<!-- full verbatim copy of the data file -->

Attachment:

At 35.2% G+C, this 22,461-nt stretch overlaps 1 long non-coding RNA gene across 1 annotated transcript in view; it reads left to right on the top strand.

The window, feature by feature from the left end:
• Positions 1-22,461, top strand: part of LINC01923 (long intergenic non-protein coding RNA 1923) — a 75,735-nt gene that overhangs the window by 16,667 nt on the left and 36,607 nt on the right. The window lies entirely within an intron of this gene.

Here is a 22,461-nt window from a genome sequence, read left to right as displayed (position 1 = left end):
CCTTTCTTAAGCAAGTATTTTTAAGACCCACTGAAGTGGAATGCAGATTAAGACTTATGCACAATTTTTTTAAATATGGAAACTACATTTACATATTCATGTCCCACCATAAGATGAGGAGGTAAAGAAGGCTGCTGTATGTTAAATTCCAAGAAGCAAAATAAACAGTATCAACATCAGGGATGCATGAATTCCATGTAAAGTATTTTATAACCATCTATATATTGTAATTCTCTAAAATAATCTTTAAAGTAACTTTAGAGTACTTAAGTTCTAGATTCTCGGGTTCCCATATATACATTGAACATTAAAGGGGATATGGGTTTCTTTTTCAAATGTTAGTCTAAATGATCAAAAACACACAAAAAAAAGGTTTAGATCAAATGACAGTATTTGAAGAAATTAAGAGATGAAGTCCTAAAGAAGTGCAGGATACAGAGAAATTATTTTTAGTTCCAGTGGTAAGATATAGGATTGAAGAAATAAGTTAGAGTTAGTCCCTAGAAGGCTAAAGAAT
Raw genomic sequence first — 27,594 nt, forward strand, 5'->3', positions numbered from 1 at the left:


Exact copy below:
At 35.2% G+C, this 22,461-nt stretch overlaps 1 long non-coding RNA gene across 1 annotated transcript in view; it reads left to right on the top strand.

The window, feature by feature from the left end:
• Positions 1-22,461, top strand: part of LINC01923 (long intergenic non-protein coding RNA 1923) — a 75,735-nt gene that overhangs the window by 16,667 nt on the left and 36,607 nt on the right. The window lies entirely within an intron of this gene.

Here is a 22,461-nt window from a genome sequence, read left to right as displayed (position 1 = left end):
CCTTTCTTAAGCAAGTATTTTTAAGACCCACTGAAGTGGAATGCAGATTAAGACTTATGCACAATTTTTTTAAATATGGAAACTACATTTACATATTCATGTCCCACCATAAGATGAGGAGGTAAAGAAGGCTGCTGTATGTTAAATTCCAAGAAGCAAAATAAACAGTATCAACATCAGGGATGCATGAATTCCATGTAAAGTATTTTATAACCATCTATATATTGTAATTCTCTAAAATAATCTTTAAAGTAACTTTAGAGTACTTAAGTTCTAGATTCTCGGGTTCCCATATATACATTGAACATTAAAGGGGATATGGGTTTCTTTTTCAAATGTTAGTCTAAATGATCAAAAACACACAAAAAAAAGGTTTAGATCAAATGACAGTATTTGAAGAAATTAAGAGATGAAGTCCTAAAGAAGTGCAGGATACAGAGAAATTATTTTTAGTTCCAGTGGTAAGATATAGGATTGAAGAAATAAGTTAGAGTTAGTCCCTAGAAGGCTAAAGAAT
Raw genomic sequence first — 27,594 nt, forward strand, 5'->3', positions numbered from 1 at the left: